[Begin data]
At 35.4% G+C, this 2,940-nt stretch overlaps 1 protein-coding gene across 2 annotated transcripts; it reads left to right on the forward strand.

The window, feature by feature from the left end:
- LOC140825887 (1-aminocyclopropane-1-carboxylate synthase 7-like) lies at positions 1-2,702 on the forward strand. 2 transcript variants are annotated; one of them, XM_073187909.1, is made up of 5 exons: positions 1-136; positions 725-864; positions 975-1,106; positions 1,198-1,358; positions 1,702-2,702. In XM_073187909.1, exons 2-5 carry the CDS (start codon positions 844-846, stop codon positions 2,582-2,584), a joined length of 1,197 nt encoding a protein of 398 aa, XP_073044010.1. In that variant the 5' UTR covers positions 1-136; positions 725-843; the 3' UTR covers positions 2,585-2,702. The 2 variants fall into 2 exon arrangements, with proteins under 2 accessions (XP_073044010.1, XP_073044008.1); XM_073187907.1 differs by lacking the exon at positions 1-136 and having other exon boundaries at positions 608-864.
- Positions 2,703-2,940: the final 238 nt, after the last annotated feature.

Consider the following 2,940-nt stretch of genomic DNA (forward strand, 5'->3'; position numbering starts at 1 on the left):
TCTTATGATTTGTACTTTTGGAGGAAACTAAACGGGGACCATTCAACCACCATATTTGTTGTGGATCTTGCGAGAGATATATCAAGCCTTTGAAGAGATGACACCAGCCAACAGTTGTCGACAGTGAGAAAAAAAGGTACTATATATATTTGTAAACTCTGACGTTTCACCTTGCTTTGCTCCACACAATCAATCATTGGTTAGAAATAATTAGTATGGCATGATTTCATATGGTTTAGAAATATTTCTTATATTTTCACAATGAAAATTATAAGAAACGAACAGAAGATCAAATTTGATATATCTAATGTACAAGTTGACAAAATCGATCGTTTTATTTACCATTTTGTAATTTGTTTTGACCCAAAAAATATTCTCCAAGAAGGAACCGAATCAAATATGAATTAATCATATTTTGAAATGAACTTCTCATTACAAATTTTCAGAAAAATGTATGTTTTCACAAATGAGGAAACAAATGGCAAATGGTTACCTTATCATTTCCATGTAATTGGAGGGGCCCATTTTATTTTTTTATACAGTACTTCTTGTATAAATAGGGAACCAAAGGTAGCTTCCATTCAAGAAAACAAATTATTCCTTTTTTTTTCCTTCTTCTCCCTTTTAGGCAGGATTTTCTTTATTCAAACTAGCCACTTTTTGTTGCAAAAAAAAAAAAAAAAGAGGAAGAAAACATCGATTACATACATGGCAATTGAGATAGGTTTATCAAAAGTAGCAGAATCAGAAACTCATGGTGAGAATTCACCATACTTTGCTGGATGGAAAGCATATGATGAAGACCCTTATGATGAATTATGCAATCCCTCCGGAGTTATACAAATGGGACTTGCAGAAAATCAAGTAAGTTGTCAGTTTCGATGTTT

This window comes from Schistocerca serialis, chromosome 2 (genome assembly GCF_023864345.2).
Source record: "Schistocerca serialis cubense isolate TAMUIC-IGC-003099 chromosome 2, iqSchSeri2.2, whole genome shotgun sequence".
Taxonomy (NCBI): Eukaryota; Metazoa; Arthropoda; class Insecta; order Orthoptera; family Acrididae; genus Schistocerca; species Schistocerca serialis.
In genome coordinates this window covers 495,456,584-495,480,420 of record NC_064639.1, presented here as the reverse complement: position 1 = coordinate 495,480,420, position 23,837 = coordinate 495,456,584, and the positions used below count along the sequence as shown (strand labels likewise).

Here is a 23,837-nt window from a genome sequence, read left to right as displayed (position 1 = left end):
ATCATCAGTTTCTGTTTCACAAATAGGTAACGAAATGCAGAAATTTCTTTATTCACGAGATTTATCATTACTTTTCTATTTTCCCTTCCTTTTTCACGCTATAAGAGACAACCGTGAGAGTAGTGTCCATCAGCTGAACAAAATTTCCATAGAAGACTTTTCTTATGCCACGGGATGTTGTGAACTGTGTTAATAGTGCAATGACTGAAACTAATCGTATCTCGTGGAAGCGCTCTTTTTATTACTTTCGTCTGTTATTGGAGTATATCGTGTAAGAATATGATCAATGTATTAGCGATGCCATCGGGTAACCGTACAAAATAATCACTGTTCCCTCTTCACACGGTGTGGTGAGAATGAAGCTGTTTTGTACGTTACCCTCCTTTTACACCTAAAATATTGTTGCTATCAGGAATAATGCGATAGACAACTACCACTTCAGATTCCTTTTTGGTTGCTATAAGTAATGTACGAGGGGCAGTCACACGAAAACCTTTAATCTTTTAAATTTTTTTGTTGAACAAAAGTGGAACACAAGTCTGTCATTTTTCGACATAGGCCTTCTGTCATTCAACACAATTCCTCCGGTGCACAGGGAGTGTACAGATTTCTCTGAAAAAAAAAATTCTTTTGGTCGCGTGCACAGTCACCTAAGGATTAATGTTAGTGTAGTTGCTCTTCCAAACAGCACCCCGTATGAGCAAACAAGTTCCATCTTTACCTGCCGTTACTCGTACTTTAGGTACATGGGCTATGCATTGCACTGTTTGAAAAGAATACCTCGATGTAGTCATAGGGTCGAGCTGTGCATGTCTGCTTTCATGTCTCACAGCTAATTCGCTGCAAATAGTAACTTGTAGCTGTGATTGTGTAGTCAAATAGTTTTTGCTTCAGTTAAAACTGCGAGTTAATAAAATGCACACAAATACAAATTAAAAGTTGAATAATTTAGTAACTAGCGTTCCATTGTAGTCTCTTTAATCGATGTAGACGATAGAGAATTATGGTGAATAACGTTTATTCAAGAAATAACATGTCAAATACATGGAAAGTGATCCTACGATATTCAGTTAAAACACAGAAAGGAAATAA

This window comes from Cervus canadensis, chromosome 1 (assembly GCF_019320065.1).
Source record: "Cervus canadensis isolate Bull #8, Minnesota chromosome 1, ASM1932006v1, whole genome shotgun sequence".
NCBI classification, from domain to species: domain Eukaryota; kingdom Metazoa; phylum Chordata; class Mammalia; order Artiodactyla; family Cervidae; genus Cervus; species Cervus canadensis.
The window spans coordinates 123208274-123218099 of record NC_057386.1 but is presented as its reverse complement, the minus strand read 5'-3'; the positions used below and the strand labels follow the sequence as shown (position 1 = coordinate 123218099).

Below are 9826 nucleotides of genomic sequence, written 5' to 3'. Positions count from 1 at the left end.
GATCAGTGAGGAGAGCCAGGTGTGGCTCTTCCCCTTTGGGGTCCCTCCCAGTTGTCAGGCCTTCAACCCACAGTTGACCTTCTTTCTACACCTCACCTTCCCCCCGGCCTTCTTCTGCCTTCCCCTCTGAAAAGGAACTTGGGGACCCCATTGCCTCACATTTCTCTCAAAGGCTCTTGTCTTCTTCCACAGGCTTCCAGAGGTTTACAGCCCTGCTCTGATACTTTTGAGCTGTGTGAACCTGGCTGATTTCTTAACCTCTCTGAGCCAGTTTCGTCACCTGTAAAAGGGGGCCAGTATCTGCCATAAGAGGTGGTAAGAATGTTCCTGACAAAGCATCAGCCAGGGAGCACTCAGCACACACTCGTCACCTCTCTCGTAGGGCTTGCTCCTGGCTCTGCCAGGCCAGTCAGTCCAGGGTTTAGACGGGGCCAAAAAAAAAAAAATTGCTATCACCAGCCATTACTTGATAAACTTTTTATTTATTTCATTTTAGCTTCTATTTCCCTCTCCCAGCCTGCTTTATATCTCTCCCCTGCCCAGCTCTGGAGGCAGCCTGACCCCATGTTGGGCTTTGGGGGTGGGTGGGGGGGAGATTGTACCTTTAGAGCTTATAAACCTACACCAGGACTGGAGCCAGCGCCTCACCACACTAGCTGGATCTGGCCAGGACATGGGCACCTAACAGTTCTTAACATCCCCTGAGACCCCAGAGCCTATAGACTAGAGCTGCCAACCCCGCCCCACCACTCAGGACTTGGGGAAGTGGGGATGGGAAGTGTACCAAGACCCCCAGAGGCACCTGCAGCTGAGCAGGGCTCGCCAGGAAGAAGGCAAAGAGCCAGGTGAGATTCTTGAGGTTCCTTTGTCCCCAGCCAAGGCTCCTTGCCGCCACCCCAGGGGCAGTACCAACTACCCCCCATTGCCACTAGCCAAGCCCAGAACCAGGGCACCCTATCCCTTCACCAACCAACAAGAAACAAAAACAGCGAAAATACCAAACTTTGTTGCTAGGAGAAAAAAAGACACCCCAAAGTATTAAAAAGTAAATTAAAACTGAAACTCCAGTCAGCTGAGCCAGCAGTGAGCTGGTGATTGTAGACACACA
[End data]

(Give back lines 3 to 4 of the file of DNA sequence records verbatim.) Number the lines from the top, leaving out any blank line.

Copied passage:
- LOC140825887 (1-aminocyclopropane-1-carboxylate synthase 7-like) lies at positions 1-2,702 on the forward strand. 2 transcript variants are annotated; one of them, XM_073187909.1, is made up of 5 exons: positions 1-136; positions 725-864; positions 975-1,106; positions 1,198-1,358; positions 1,702-2,702. In XM_073187909.1, exons 2-5 carry the CDS (start codon positions 844-846, stop codon positions 2,582-2,584), a joined length of 1,197 nt encoding a protein of 398 aa, XP_073044010.1. In that variant the 5' UTR covers positions 1-136; positions 725-843; the 3' UTR covers positions 2,585-2,702. The 2 variants fall into 2 exon arrangements, with proteins under 2 accessions (XP_073044010.1, XP_073044008.1); XM_073187907.1 differs by lacking the exon at positions 1-136 and having other exon boundaries at positions 608-864.
- Positions 2,703-2,940: the final 238 nt, after the last annotated feature.